America lied its way into Vietnam War

“In the councils of government, we must guard against the acquisition of unwarranted influence, whether sought or unsought, by the military-industrial complex. The potential for the disastrous rise of misplaced power exists and will persist. We must never let the weight of this combination endanger our liberties or democratic processes. We should take nothing for granted. Only an alert and knowledgeable citizenry can compel the proper meshing of the huge industrial and military machinery of defense with our peaceful methods and goals, so that security and liberty may prosper together.”

Dwight D. Eisenhower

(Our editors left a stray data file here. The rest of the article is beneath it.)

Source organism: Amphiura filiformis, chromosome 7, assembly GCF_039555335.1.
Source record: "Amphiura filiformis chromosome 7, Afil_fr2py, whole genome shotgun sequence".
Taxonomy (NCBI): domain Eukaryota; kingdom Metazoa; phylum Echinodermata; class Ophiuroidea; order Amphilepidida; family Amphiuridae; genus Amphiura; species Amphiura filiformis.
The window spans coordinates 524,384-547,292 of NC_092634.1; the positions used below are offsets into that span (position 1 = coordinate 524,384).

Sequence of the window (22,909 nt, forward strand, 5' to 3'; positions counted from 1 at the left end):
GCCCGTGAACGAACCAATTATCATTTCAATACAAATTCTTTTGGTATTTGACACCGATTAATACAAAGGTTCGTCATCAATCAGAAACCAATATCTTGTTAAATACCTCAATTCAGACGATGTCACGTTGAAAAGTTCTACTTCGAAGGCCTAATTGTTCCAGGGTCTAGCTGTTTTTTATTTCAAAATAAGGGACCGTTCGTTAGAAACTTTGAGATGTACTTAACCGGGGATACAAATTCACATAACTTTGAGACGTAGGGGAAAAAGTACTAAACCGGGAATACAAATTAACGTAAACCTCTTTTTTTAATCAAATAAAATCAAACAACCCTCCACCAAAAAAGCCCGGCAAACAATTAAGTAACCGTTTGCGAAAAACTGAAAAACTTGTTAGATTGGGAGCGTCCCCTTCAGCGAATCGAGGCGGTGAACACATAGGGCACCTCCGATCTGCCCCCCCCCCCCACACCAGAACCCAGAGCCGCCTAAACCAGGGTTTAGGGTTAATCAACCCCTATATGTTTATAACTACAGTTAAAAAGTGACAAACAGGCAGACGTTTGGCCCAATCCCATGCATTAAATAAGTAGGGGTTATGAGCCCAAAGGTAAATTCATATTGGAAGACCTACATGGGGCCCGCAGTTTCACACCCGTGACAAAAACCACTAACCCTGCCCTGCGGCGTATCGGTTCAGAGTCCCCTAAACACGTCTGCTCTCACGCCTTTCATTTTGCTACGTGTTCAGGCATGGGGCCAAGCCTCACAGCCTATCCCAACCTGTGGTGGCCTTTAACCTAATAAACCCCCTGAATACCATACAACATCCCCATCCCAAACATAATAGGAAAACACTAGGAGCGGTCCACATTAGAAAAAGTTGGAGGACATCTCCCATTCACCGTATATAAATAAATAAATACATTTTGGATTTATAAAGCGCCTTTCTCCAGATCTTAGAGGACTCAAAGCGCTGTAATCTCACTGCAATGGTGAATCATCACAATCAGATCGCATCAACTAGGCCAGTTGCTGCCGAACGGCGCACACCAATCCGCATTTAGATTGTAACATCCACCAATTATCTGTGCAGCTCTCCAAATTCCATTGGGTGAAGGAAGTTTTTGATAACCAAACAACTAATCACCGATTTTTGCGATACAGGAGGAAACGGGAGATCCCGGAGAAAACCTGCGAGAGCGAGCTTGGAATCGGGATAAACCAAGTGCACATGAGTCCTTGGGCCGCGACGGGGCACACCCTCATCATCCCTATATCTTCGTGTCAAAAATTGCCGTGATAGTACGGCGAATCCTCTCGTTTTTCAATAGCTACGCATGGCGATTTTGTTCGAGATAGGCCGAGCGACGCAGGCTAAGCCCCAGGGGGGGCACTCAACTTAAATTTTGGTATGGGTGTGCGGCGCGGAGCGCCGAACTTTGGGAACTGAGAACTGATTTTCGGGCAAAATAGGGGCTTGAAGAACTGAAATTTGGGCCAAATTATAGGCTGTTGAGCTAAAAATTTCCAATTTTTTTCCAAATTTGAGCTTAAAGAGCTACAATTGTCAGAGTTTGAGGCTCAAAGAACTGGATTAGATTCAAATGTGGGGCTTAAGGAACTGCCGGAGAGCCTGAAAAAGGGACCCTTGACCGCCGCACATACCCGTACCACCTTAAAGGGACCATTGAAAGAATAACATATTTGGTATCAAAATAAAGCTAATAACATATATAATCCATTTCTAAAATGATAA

Farewell Address
January 17, 1961

War is a very profitable business for the military industrial complex.  To the extent that if there’s not a seemingly good reason for the United States to be at war, you can bet that they’ll find one.  And if they can’t find one, they will create one.  This is exactly what happened in August of 1964, when Lyndon Johnson was itching to turn U.S. assistance to South Vietnam into an all-out war with North Vietnam.

From early on, there were lots of rumblings that the Gulf of Tonkin incident was a staged event, but, like today, most Americans couldn’t or wouldn’t entertain the possibility that the United States would pretend to be attacked in order to justify a profitable war.  It just didn’t jibe with the myth of American exceptionalism that had been driven into their skulls since birth.  After all, America only fights for good and righteous causes, right?

Wrong.

Sadly, the Vietnam war, like most wars since, was fought for oil, for the corporate profits of the weapons industry, and for bankers, and the contrived Gulf of Tonkin incident is what made it all possible.